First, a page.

How to avoid Bitcoin Ponzi schemes

That’s the gist of a new warning from the Securities and Exchange Commission.
The SEC’s Office of Investor Education and Advocacy is issued investor alert to warn individual investors about fraudulent investment schemes that may involve Bitcoin and other virtual currencies.

Common Red Flags of Fraud

  1. High investment returns with little or no risk – every investment carries some degree of risk, and investments yielding higher returns typically involve more risk. “Guaranteed” investment returns or promises of high returns for little risk should be viewed skeptically.

  2. Overly consistent returns. Investments tend to go up and down over time, especially those seeking high returns. Be suspect of an investment that generates consistent returns regardless of overall market conditions.

  3. Unregistered investments – to check if investments have been registered. visit the SEC site to search the company.  . For further information contact your state’s regulator.

  4.  Unlicensed sellers – Federal and state securities laws require certain investment professionals and their firms to be licensed or registered. Many Ponzi schemes involve unlicensed individuals or unregistered firms. Verify Individuals and Firms Here.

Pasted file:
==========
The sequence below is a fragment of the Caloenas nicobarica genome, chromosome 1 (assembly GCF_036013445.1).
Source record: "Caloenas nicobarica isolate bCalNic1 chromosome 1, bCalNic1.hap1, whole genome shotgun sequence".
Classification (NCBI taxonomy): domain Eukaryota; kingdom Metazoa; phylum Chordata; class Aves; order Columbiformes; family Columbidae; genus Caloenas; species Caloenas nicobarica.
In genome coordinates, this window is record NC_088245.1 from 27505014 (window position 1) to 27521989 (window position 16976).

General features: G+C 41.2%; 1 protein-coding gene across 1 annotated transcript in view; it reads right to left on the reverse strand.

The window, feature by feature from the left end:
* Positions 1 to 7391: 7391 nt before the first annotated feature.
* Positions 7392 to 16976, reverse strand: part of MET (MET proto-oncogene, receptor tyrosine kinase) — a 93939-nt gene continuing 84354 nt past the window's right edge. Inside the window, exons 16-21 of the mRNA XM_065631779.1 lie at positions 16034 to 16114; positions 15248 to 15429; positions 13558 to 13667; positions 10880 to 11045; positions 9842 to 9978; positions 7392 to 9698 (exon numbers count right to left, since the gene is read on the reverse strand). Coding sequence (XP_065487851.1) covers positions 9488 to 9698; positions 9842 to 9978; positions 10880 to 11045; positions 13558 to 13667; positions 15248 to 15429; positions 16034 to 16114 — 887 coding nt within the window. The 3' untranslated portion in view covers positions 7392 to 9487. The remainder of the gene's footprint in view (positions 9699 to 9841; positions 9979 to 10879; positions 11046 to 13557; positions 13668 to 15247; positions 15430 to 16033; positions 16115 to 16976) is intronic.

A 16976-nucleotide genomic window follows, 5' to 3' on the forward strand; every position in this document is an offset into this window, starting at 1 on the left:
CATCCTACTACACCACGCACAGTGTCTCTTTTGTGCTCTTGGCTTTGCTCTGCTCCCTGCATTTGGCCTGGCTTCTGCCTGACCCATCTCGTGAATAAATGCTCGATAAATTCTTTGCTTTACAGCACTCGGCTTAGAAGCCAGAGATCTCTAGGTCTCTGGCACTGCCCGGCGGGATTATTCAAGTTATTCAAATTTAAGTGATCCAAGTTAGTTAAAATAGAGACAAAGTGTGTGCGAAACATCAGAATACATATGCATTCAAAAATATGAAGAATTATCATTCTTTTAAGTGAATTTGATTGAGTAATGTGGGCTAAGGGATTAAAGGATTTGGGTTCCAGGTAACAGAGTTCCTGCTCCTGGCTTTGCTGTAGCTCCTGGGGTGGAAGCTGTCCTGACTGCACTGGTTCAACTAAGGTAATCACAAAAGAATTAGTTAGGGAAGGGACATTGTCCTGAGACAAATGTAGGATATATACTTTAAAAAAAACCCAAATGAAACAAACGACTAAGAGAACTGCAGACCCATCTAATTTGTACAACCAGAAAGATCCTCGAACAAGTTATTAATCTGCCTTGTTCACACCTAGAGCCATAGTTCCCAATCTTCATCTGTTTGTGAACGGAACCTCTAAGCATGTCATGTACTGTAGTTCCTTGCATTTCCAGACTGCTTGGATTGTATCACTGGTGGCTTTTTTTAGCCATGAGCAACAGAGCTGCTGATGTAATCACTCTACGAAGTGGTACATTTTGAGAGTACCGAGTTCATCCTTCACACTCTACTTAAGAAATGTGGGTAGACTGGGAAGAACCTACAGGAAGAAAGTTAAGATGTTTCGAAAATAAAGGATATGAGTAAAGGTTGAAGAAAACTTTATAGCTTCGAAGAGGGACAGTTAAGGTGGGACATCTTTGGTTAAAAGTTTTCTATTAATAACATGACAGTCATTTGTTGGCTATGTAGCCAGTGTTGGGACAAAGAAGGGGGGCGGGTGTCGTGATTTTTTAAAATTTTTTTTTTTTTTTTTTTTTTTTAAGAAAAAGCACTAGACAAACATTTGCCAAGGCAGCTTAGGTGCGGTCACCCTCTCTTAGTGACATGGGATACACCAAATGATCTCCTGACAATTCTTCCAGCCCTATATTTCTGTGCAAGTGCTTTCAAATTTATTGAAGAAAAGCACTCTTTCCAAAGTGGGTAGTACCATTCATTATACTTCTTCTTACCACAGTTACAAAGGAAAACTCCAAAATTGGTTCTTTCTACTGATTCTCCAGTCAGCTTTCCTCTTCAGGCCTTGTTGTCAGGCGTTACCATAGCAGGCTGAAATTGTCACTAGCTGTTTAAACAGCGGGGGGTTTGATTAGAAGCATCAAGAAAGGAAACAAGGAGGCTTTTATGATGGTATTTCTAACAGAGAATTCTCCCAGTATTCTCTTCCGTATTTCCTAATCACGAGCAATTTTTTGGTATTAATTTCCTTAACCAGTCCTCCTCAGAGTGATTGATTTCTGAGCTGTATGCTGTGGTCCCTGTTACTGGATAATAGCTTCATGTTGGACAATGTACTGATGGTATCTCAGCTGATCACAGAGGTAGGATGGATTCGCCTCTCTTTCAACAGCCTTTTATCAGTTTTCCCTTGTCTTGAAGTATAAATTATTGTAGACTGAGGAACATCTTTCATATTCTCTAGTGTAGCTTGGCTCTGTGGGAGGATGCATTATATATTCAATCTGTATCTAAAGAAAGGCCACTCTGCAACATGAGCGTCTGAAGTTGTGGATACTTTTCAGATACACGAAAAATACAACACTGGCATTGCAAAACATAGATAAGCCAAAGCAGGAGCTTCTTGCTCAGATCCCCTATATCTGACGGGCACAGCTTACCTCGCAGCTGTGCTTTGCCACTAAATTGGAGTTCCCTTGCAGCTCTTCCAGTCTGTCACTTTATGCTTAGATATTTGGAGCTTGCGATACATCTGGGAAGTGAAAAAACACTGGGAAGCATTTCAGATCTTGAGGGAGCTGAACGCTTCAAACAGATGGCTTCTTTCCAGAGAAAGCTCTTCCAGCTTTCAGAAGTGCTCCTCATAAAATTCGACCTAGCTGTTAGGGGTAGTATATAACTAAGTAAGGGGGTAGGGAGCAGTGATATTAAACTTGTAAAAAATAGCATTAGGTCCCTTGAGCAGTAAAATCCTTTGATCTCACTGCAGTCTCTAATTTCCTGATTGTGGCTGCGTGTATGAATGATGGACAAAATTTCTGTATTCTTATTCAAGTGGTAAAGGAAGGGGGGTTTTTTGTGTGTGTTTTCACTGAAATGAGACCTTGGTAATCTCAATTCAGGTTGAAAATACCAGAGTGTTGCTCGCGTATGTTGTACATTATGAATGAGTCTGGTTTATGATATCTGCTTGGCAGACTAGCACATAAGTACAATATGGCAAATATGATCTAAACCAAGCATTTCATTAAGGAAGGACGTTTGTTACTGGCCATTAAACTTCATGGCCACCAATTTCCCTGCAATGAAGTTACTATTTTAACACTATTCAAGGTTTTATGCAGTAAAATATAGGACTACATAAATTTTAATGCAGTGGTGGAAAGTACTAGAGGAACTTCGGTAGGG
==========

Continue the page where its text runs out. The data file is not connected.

5. Secretive and/or complex strategies and fee structures. Rule of thumb: avoid investments you don’t understand or for which you can’t get complete information.

  6. Issues with paperwork. Be skeptical of excuses regarding why you can’t review information about the investment in writing. Always read and carefully consider an investment’s prospectus or disclosure statement before investing. Be on the lookout for errors in account statements which may be a sign of fraudulent activity.

  7. Difficulty receiving payments. Be suspicious if you don’t receive a payment or have difficulty cashing out your investment. Ponzi scheme organizers some times encourage participants to “roll over” promised payments by offering higher investment returns.

  8.  It comes through someone with a shared affinity. Fraudsters often exploit the trust derived from being members of a group that shares an affinity, such as a national, ethnic or religious affiliation. sometimes, respected leaders or prominent members may be enlisted, knowingly or unknowingly, to spread the word about the “investment.”

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